Kitchen Yarns: Notes on Life, Love, and Food by Ann Hood
Nonfiction - Memoir
2019 W.W. Norton & Company
Finished on March 17, 2019
Rating: 4.5/5 (Very Good)
From her Italian American childhood through singlehood, raising and feeding a growing family, divorce, and a new marriage to food writer Michael Ruhlman, Ann Hood has long appreciated the power of a good meal. Growing up, she tasted love in her grandmother’s tomato sauce and dreamed of her mother’s special-occasion Fancy Lady Sandwiches. Later, the kitchen became the heart of Hood’s own home. She cooked pork roast to warm her first apartment, used two cups of dried basil for her first attempt at making pesto, taught her children how to make their favorite potatoes, found hope in her daughter’s omelet after a divorce, and fell in love again—with both her husband and his foolproof chicken stock.
Hood tracks her lifelong journey in the kitchen with twenty-seven heartfelt essays, each accompanied by a recipe (or a few). In “Carbonara Quest,” searching for the perfect spaghetti helped her cope with lonely nights as a flight attendant. In the award-winning essay The Golden Silver Palate, she recounts the history of her fail-safe dinner party recipe for Chicken Marbella—and how it did fail her when she was falling in love. Hood’s simple, comforting recipes also include her mother’s famous meatballs, hearty Italian Beef Stew, classic Indiana Fried Chicken, the perfect grilled cheese, and a deliciously summery peach pie.
With Hood’s signature humor and tenderness, Kitchen Yarns spills tales of loss and starting from scratch, family love and feasts with friends, and how the perfect meal is one that tastes like home.
I loved everything about this highly readable collection of culinary essays by Ann Hood! I have so many Post-It flags marking recipes that I'd like to try that I've decided I need to own a copy of this book. Here's a sample of some of the recipes that have piqued my interested:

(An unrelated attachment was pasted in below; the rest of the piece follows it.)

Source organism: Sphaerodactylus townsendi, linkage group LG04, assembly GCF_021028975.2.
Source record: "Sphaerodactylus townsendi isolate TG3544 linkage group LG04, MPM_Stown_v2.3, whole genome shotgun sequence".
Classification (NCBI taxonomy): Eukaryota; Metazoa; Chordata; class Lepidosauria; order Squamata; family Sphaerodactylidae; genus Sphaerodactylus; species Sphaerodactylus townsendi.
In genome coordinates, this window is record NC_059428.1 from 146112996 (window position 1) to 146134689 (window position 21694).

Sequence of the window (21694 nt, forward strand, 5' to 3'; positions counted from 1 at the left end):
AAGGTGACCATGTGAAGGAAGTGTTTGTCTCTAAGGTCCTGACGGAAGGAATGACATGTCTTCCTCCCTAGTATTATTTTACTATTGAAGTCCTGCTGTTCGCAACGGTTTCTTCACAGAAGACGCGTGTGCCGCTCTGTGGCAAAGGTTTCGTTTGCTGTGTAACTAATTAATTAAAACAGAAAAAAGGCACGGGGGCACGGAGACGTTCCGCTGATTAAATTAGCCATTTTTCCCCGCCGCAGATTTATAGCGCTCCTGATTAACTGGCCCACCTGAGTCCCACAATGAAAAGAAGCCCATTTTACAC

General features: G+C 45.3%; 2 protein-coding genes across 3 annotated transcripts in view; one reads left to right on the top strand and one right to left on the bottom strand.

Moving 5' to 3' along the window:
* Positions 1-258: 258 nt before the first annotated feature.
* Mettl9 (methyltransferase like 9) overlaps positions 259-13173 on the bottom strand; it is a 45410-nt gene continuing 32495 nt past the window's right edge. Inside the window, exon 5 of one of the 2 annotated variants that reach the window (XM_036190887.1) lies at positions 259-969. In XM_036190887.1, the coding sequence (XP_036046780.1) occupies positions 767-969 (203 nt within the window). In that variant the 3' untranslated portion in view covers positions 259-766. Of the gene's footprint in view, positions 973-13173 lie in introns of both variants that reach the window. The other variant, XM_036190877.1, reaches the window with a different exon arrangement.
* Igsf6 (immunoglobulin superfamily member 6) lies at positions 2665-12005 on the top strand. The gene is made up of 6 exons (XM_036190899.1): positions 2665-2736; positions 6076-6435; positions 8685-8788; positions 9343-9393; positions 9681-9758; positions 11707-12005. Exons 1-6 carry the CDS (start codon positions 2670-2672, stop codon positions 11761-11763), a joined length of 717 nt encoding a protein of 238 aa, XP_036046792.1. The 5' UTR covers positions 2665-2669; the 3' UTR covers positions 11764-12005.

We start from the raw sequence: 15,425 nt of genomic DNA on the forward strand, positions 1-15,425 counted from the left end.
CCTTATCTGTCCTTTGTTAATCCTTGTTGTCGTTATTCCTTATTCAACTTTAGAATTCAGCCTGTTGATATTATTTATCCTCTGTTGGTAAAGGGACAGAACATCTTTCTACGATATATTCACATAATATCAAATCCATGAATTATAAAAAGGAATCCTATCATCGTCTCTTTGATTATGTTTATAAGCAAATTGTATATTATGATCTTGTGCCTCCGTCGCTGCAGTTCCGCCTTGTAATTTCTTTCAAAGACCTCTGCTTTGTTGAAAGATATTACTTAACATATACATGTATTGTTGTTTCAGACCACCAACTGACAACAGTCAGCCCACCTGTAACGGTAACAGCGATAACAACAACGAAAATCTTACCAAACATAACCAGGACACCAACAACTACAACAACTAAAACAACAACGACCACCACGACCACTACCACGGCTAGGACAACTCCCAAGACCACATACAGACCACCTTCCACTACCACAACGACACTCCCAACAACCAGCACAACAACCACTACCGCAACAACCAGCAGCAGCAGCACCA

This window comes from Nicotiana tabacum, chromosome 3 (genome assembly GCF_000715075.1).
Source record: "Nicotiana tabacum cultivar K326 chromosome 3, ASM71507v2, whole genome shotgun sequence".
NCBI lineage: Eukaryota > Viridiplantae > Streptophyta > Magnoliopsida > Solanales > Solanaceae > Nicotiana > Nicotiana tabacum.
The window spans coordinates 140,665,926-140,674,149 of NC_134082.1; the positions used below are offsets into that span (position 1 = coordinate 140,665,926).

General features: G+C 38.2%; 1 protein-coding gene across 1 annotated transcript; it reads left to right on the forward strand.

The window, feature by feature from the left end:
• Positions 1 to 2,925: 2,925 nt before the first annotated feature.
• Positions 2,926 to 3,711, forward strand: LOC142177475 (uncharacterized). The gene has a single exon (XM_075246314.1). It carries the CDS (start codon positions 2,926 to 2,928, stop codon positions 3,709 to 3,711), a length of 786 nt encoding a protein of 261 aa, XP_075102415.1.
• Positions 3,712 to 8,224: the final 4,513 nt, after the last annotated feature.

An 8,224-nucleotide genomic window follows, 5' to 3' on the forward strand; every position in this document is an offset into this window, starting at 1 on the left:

- Indiana Fried Chicken
- Glamourous Curried Chicken Salad
- Chicken Salad Veronique
- Jordan Marsh Blueberry Muffins
- My Perfect Spaghetti Carbonara
- Michael's Whiskey Sours
- French Scrambled Eggs
- Never-Fail Souffle (really more of a strata)
- Sam's Potatoes
- Mary's Peach Pie
- Jill's Tenderloin and Roasted Tomatoes
- Gogo's Swedish Meatballs with Ikea Gravy
- My Roast Chicken
- Michael's Overnight Chicken Stock
- Tortellini en Brodo
- Perfect Grilled Cheese
- Laurie Colwin's Tomato Pie
A friend had given me Betty Crocker's Cookbook for my college graduation the year before, and I methodically worked my way through those recipes, ruining more dinners than I can count. Soon I was clipping recipes from the newspaper and buying other cookbooks--Moosewood, Laurel's Kitchen, The New York Times 60-Minute Gourmet. Over the next few years, I taught myself to cook. Sometimes I reached too far--stuffed pork chops with apple compote, whole wheat pizza that I could have used for a doorstop. But slowly I learned how to make an omelet and scramble eggs, use leftover chicken for curried chicken salad, make stock from the chicken bones.I remember doing the same with my first cookbook, Sunset: Easy Basics for Good Cooking, which I wrote about here.
A few favorite passages:
I realized as, over the years, I wrote essays about food--Laurie Colwin's Tomato Pie, my father's mac and cheese--that as M.F.K. Fisher said, writing about food is really writing about love. When I write an essay about food, I am really uncovering something deeper in my life--loss, family, confusion, growing up, growing away from what I knew, returning, grief, joy, and, yes, love.and
I have read that Virginia Woolf's earliest memory is of a close-up view of the pattern of flowers on her mother's dress on a train trip to St. Ives. The Scottish poet Edwin Muir's first memory was of his gold-and-scarlet baptism suit. American historian Henry Adams remembered the yellow of a kitchen bathed in sunlight. Tolstoy's first memory is of being swaddled and crying out for freedom. Me, I remember fried chicken.I love Hood's writing and conversational tone, which brought a tear to my eye as often as it made me laugh out loud. Her final essay about Laurie Colwin's Tomato Pie had my eyes brimming with tears and I hugged the book to my chest as I read the final page. Kitchen Yarns is as delightful as Laurie Colwin's culinary memoir, Home Cooking, which I wrote about here and they both belong on my keeper shelf for future readings.